ISSN (Print) - 0012-9976 | ISSN (Online) - 2349-8846

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Review of Agriculture June 1969 Reply C H Hanumantha Rao THE extension of my welfare analysis by T N Srinivasan and P K Bardhan is useful as it provides a method for identifying empirically the income groups in rural (urban) areas who may be better or worse off than their urban (rural) counterparts, given the assumption of identical preferences. One of the main points of my welfare analysis was that the large expenditure groups may not experience a real income advantage in rural areas as compared to their urban counterparts. The estimates of Srinivasan and Bardhan confirm this proposition as they conclude that "for a given price difference the higher expenditure groups spending a larger proportion on more expensive urban goods are worse off relative to their urban counterparts''. It is important to note this because many of the prevailing studies on tax burden assume that real incomes of the rural rich are higher than those of their urban counterparts.

Resource Prospects from the Rural Sector-A Comment

P K Bardhan Hanumantha Rao ("Resource Prospects from the Rural Sector : The Case of Indirect Taxes", March 29, 1969, pp A-53 to A-58) could have gone further than he did in his welfare analysis of the differential indirect tax burden on rural and urban consumers of similar money income groups.

The Green Revolution in Punjab-A Field Trip

This paper presents the findings of two brief trips earlier this year through two of the principal districts of Punjab. The "Green Revolution" is very much in evidence in Punjab

A Strategy for Ayacut Development under Major Irrigation Projects

Perhaps in no other agricultural or industrial programme is the gestation lag so long as it is in major irrigation projects. The long gap between the creation and utilisation of irrigation facilities depresses returns on investment in these projects and prevents full exploitation of the additional agricultural production potential. Not only that, the reservoirs get silted as a result of non-utilisation of their waters and their life is permanently reduced.

Farm Size, Productivity and Returns to Scale

It is suggested in this paper that Indian agriculture is characterised by constant returns to scale. With returns to scale constant, the explanation for variations in productivity per acre as farm size changes lies in the level of various inputs associated with farm size. The higher output per acre in smaller farms is really a function of the higher input of labour.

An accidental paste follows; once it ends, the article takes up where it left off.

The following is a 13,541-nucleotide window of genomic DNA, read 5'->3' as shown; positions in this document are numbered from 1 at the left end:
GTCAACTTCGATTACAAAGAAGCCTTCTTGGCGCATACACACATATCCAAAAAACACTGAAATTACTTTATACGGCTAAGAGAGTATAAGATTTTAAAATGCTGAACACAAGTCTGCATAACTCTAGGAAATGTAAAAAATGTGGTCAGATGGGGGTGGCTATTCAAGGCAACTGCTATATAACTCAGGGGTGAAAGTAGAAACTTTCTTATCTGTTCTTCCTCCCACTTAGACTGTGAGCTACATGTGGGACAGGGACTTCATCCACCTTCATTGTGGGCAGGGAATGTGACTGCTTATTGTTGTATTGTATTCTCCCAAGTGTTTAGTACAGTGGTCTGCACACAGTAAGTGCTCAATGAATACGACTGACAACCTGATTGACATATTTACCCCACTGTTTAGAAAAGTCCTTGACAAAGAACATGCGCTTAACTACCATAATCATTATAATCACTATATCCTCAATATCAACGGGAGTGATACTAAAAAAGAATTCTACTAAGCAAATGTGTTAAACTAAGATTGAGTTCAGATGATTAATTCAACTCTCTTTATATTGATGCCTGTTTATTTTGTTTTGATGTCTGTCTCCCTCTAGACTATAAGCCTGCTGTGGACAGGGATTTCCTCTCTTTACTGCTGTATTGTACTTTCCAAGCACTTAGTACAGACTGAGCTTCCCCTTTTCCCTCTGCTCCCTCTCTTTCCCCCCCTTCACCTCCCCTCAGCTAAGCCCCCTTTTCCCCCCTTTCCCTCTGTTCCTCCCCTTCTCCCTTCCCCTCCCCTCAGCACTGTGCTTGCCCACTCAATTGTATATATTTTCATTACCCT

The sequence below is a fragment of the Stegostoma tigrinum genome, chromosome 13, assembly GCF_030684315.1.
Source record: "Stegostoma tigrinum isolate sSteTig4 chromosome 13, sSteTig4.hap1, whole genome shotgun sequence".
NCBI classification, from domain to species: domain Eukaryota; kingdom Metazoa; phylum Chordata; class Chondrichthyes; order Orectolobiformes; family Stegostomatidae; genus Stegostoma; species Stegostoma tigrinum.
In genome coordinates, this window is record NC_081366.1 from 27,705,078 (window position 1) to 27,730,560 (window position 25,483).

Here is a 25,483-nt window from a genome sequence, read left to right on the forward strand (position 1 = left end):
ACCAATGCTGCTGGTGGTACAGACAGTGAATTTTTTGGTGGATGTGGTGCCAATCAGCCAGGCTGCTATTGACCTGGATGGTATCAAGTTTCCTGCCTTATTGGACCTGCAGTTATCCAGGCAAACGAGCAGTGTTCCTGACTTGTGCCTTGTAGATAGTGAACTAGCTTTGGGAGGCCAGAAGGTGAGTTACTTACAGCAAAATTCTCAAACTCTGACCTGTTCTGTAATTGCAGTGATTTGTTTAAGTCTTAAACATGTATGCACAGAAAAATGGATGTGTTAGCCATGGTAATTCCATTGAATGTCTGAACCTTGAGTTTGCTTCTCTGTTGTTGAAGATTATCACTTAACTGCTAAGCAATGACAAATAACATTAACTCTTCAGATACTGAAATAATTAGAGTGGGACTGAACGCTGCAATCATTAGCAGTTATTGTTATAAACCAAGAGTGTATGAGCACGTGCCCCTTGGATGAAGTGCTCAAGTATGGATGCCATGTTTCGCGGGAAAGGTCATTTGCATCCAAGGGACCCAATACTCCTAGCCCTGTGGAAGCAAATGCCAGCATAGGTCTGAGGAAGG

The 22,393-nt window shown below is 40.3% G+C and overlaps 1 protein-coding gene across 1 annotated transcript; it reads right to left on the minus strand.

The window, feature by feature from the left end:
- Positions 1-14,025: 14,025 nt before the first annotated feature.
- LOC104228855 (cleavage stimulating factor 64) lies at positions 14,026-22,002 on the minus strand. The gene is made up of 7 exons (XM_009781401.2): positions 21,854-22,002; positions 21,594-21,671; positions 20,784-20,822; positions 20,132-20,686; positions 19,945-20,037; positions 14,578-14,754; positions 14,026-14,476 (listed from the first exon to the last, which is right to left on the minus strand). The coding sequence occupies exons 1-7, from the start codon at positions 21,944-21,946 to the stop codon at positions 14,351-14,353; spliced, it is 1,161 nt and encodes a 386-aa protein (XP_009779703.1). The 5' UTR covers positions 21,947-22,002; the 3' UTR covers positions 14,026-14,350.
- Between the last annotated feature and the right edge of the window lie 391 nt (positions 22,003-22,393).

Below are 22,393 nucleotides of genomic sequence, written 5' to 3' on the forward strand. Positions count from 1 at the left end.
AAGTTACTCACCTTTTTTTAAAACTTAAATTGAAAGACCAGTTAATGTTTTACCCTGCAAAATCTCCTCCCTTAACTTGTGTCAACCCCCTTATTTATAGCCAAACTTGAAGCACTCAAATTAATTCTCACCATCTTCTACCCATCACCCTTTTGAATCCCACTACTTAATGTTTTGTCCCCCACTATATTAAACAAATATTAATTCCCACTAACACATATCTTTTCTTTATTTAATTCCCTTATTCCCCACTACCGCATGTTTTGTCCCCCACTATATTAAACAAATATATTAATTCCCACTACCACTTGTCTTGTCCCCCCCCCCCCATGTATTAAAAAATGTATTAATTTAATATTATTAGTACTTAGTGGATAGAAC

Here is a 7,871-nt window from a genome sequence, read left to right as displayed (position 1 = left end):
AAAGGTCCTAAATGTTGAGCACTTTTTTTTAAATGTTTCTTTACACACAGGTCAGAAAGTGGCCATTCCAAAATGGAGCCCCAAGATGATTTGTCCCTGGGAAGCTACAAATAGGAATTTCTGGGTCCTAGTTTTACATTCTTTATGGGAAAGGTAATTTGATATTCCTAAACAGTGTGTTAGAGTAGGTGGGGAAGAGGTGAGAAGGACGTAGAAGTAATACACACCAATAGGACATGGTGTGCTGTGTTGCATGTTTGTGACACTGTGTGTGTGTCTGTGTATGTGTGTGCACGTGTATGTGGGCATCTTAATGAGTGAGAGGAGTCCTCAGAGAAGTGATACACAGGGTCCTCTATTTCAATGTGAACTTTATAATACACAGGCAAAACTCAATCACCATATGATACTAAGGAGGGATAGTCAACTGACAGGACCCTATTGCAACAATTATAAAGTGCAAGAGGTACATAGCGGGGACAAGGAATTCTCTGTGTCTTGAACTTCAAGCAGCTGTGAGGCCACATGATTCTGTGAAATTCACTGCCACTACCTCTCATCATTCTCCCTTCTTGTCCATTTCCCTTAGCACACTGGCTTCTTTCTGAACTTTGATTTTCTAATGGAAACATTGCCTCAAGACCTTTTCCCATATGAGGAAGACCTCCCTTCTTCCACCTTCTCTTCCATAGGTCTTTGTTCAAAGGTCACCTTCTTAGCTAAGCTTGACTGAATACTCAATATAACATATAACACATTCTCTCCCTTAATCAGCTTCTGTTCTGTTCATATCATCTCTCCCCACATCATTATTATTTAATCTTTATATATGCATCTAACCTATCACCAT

Foodgrains Self-sufficiency in Fourth Plan

Foodgrains output is a crucial factor for achieving the Fourth Plan objective of growth with stability. Demand for foodgrains at the end of the Plan, the author estimates, will be 126 million tonnes. To meet it. production will have to grow at the rate of 5.8 per cent per annum compound.

No Breakthrough Here

Prospects of Food Self-sufficiency S S Madalgi Punjab's Green Revolution Wolf Ladejinsky Lessons of IADP D K Desai Urban-Rural Terms of Trade R Thamarajakshi Marketed Surplus Pranab Kumar Bardhan Kalpana Bardhan Ayacut Development Jayakumar Anagol Farm Size and Productivity G R Saini Resources from Rural Sector Comment T N Srinivasan P K Bardhan Reply C H Hanumantha Rao Review of Agriculture is published four times a year, on the last Saturday of March, June, September and December.

Oilseed Crop Forecasting-An Operational Approach

The objective of Hindustan Lever's oilseed production surveys is to make available to the company an estimate of production before the arrival of the crop in the market.

Demand Forecast for Dry Batteries

This paper estimates the demand for dry battery cells with the help of end-use and regression analysis. Since such batteries are a small component of consumer expenditure, the demand for them is derived from the demand for two major commodities, torches and transistor radios, to which government and export demand are added.

Estimates of Gross Fixed Capital Formation in Corporate Sector 1966-67 to 1969-70

There is a close correspondence between internal and external sources of capital available for financing investments in a given year, and the actual use of funds in the corporate sector.

Operating by Responsibility

Review of Management is published four times a year, on the last Saturday of February, May, August and November. Manuscripts'intended for publication should reach the Editor at least six weeks ahead of the date of publication.

Increasing Organisational Effectiveness

Tarun N Sheth THE search for a key to increased organisational effectiveness is unending. Among the various approaches to this problem the utilisation of groups for organisational and individual development is gaining acceptance more widely.

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